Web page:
Problems in Postmodern Thought


Postmodernism names the philosophy that characterizes the contemporary world—perhaps mainly in places where people have the luxury of thinking about things that may not put food on the table. It comes from modernism, which gave us the idea that religion and values belong in a private space, isolated from the secular arena where people with differing values can safely get along and wars will be avoided.

Postmodernism has concluded that modernism and the secular arena are part of a grand narrative, one among many. These are stories that a group of people tell themselves to explain their existence and to inform their decisions. The secular arena where people keep their values private to avoid conflict is just part of another grand narrative.

Postmodern thought gives a voice to contrasting grand narratives. This can be really good. In theory, it should allow those who believe other explanations to communicate them and be better understood. One of those grand narratives that contrasts with modernism is the biblical worldview of Christianity, but there are others. Some postmoderns say that any grand narrative is oppressive to the individual. In a way, they are saying each person gets to write xxx own grand narrative. (See what I did there?) That way lies a communication impasse.

Postmodernism has a valuable point. It has also been taken too far. Some have said that not only do conflicting narratives coexist without any way to resolve the conflicts, but this means that language itself lacks inherent meaning. If that’s true, then why bother posting anything on Tumblr? But these voices even mock the idea of truth. That’s too far. It leads into the black hole of nihilism.

Problem 1: Reality

A place where postmodernism runs into trouble is where postmodern thinkers meet real life. People know that what you eat can kill you or it can nourish you. Many other choices you make are similarly decisive. Reality cannot be reinvented to match a narrative. It seems to have a mind of its own. That’s why people like Brandon Sanderson (not to mention some of the creators on Tumblr) write great stories that must nevertheless be considered to be fiction. It’s not a person like me imposing or oppressing those who would see things otherwise, it’s the reality we share. Looking the other direction, they are opposing themselves to reality.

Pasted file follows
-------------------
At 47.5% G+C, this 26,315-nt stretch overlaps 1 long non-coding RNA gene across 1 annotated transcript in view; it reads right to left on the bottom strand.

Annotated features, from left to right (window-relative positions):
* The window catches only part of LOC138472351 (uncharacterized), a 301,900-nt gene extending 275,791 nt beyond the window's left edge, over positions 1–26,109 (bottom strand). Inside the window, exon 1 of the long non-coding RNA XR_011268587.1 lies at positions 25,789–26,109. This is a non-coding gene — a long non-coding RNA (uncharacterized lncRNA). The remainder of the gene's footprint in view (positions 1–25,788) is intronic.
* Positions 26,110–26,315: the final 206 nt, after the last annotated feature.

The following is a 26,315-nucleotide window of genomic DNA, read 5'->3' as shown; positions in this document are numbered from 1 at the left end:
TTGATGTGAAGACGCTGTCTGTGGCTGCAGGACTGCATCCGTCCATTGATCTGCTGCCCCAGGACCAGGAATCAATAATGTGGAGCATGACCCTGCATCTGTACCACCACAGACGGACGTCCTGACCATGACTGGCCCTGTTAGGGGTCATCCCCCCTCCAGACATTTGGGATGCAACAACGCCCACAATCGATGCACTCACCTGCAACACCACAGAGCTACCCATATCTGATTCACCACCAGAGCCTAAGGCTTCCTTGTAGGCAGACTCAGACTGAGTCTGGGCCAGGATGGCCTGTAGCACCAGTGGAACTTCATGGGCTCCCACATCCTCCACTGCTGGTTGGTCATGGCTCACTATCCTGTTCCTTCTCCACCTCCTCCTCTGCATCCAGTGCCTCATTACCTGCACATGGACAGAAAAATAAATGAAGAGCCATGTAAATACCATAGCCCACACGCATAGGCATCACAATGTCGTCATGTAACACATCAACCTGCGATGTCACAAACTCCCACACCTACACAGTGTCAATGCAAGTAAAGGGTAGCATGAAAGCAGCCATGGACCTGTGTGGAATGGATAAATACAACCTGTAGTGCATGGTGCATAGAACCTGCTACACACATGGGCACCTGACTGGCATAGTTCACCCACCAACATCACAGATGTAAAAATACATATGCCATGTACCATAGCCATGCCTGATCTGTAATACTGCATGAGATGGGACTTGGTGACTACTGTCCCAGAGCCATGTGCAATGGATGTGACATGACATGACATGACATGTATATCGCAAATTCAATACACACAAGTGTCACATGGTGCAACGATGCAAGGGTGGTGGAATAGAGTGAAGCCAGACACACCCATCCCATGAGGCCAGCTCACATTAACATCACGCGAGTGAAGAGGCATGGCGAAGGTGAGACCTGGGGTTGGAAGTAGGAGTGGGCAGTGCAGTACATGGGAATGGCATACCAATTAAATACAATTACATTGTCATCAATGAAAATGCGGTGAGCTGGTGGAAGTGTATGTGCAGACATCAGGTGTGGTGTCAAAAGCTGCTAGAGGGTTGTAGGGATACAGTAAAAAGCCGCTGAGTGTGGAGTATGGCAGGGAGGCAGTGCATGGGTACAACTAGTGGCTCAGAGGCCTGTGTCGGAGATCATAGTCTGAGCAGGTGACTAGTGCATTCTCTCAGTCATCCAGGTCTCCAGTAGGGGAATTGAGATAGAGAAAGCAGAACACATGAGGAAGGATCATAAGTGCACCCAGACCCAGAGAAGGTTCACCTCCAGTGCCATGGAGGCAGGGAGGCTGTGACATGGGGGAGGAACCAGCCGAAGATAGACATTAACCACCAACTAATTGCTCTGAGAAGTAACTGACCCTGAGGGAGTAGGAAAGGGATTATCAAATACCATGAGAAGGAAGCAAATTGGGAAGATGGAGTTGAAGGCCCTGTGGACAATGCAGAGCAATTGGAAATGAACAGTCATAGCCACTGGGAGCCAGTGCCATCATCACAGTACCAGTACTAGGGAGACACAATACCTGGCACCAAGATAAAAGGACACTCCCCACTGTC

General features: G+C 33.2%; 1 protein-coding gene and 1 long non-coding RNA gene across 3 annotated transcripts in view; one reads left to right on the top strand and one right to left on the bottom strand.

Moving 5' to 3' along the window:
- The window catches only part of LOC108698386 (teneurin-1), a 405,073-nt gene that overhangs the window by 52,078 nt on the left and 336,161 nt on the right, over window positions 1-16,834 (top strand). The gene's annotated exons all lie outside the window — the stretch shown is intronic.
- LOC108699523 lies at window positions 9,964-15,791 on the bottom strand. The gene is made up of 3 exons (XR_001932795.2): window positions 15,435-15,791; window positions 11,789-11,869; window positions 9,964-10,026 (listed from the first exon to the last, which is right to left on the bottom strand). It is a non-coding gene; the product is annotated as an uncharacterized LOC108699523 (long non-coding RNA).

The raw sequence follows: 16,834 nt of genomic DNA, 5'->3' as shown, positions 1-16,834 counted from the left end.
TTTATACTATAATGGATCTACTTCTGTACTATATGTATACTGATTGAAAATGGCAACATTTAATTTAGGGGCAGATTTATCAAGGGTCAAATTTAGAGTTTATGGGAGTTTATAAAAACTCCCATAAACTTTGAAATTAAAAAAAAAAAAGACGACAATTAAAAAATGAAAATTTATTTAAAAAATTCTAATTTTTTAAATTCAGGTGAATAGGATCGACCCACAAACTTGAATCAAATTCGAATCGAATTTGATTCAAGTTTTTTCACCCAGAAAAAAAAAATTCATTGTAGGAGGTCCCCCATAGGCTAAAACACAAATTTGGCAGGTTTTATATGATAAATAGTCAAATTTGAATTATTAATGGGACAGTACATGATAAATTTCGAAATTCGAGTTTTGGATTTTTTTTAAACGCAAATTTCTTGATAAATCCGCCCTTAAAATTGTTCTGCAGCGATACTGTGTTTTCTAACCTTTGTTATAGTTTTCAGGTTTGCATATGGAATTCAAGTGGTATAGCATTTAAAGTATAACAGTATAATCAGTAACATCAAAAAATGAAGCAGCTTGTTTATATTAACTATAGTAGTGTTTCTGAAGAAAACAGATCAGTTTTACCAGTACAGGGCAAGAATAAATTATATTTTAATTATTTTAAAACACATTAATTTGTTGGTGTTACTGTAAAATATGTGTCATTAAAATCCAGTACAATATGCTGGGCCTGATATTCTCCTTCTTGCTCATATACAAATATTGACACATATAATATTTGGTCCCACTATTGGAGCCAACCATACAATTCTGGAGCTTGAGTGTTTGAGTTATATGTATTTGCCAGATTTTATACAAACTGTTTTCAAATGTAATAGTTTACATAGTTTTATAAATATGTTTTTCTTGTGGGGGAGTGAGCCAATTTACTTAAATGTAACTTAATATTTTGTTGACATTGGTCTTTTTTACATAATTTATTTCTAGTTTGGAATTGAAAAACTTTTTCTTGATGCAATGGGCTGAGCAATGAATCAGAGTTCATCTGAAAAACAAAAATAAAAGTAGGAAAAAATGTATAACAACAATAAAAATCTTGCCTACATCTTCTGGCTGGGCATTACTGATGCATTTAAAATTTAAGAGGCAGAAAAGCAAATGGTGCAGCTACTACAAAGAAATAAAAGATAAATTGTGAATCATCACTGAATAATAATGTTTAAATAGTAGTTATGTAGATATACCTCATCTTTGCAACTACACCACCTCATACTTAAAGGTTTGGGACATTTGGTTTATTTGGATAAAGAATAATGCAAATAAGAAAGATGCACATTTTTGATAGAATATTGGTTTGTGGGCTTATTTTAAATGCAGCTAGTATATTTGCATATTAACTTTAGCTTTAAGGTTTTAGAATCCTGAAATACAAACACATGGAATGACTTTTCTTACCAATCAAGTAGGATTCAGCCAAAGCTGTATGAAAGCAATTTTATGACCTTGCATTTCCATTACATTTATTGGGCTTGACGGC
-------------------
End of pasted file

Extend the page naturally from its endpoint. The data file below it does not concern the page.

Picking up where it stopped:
Another way to approach the problem is logic. The law of noncontradiction says that under normal circumstances, two things that contradict one another cannot both be true at the same time. Postmodernism hates laws that would claim to cross the dividing line between grand narratives, but reality is persistent. There are many buried and unburied dead who resisted it. Here’s where logic and postmodernism disagree: contradictory narratives can’t both be true at the same time, and truth means a correspondence to reality as the universe actually exists.

Problem 2: Forcing a Paradigm Shift

A second problem postmoderns are having now involves the adjustment of a grand narrative. A paradigm shift occurs when a grand narrative is adjusted to better fit reality. When sufficient real and clear data accumulates to show that a grand narrative no longer adequately explains our existence, then the grand narrative itself gets modified. This can be a messy process, since the grand narrative is treasured part of what forms a community, and the community as a whole will need to be satisfied that the change is justified. Notice that these shifts occur with the accumulation of sufficient data. This is data from reality, the way we find things in the world (water is wet, things fall when dropped, dead person comes back to life and gives explanation, etc.).

The problem some postmoderns are having stems from a paradigm shift that they have adopted for themselves. For some it may be even more revolutionary than a paradigm shift: the wholesale rejection of an older grand narrative and the adoption of a new one in conflict with the first. The more extreme example is the same as leaving one community and joining a different one.

The desire for a paradigm shift can arise from the accumulation of sufficient data against the original grand narrative. But more often (it seems), the desire arises when someone gives credence to narratives of some kind that conflict with the grand narrative of their own community. Everyone experiences certain distresses through life, and a community’s grand narrative explains and helps to cope with it. If a person in a time of distress turns instead to conflicting narratives outside the community, it may seem like the accumulation of evidence requiring a paradigm shift.